Weekly Review: Ethics, Law & Policy – Staff, Stuff, Space & Systems – October 26, 2020

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Weekly Review: Ethics, Law & Policy – Staff, Stuff, Space & Systems – October 26, 2020

Weekly Review: Ethics, Law & Policy – Staff, Stuff, Space & Systems – October 26, 2020

OSHA Fines

As detailed in this Bloomberg Law article, the federal Occupational Safety and Health Administration (OSHA) has issued fines for 85 businesses nationally for safety violations related to COVID-19. Among the latest targets are 23 health care facilities (hospitals, nursing homes, and rehabilitation centers) largely in New York and New Jersey. Nursing homes have been especially hard-hit by the pandemic and experienced shortages of needed PPE, and a recent AARP analysis indicated that nearly half of U.S. nursing homes have had COVID-19 infections among staff. OSHA is charged with enforcing federal workplace safety laws, including employers’ duty to provide a workplace free of known hazards; however, many worker advocates have criticized OSHA’s response to the pandemic, arguing that the agency’s fines have been too low to ensure compliance.

Hospital Surge in Rural Areas

The pandemic is surging in areas previously largely spared, leading to record numbers of hospitalizations in more rural areas across the Midwest and Mountain West. As explained in this Associated Press article and this New York Times article, while the total number of hospitalizations is less than earlier peaks concentrated in New York City and other urban areas, the new hot spots are largely in areas with smaller hospital systems, meaning fewer available beds, fewer staff, and potentially fewer available medical resources generally. The more extensive national spread also limits the ability to facilitate temporary surge capacity by pulling staff from other areas of the countries. While not yet critical, such circumstances increase the chances that facilities could be forced to ration scarce resources.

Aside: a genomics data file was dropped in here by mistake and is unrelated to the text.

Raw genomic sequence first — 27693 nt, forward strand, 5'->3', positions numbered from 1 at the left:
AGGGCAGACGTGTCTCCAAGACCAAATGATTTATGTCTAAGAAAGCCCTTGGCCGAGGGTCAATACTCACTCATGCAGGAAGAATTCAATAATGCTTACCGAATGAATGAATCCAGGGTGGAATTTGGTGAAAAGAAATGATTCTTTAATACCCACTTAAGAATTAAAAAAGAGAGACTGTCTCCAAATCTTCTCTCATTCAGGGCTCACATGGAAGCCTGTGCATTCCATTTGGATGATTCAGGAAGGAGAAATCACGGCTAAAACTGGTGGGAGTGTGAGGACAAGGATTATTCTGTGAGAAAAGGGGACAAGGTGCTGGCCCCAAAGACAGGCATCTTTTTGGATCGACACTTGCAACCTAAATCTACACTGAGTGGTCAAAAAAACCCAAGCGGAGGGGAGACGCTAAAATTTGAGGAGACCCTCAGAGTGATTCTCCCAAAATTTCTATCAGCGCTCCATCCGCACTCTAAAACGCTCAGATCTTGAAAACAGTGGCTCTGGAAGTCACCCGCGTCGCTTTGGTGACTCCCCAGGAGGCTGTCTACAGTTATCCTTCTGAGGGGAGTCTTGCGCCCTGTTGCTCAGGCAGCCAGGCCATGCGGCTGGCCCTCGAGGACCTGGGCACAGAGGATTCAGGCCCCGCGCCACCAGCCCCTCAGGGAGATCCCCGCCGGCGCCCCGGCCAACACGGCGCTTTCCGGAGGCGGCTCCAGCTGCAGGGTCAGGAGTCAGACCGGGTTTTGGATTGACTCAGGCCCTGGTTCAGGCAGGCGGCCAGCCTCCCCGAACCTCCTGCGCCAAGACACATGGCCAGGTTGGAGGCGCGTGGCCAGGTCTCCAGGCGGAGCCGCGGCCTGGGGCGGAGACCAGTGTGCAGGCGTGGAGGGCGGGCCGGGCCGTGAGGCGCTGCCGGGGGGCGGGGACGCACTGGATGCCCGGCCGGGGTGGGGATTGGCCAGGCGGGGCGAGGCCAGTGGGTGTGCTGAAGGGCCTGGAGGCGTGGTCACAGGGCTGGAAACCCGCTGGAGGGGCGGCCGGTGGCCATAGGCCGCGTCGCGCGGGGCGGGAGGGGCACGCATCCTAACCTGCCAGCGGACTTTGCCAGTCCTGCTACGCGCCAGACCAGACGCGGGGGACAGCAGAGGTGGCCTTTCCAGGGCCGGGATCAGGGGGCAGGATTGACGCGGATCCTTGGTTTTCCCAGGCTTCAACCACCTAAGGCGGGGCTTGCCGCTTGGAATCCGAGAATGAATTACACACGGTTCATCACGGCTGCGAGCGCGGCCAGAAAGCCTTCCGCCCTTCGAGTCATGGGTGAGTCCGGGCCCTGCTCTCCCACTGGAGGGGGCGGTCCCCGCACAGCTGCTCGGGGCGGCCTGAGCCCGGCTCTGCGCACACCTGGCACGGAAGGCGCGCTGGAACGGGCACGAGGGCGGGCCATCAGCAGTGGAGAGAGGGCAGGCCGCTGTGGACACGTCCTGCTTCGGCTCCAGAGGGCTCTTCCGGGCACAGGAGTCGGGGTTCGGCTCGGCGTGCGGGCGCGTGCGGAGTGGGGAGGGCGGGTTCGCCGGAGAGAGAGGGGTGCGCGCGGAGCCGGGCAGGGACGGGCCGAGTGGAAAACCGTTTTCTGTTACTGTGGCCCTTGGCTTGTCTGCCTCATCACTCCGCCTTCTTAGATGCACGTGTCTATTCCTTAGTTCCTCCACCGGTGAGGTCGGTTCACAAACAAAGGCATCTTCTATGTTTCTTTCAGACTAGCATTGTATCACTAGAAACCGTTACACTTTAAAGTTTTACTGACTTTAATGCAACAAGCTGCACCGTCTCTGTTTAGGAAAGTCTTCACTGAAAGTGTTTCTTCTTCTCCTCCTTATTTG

Japan’s Success in LTCFs

This forthcoming paper by Estevez-Abe and Ide explores the surprisingly low incidence of viral transmission in Japan’s long-term care facilities. Although Japan has a high population density and a very aged society overall, the authors point to factors including an earlier lockdown of LTCFs, implementation of established infection control protocols, allocation of public authorities exclusively to LTCF oversight, and effective public communication as contributing to a comparatively low death toll and low incidence rate in LTCFs, which have been among the hardest hit facilities internationally due to the high vulnerability of their populations.

|2020-10-26T09:04:03-04:00October 26th, 2020|COVID-19 Literature|0 Comments

About the Author: Daniel Orenstein

Daniel Orenstein
Daniel G. Orenstein, JD, MPH, is Visiting Assistant Professor of Law at the Indiana University Robert H. McKinney School of Law in Indianapolis. He teaches in the areas of administrative law, public health law, and health care law and policy. His research focuses on public health law, policy, and ethics, and he was previously Deputy Director of the Network for Public Health Law Western Region, where much of his work centered on emergency preparedness and response, including resource allocation and government authority during declared emergencies, as well as vaccination policy.

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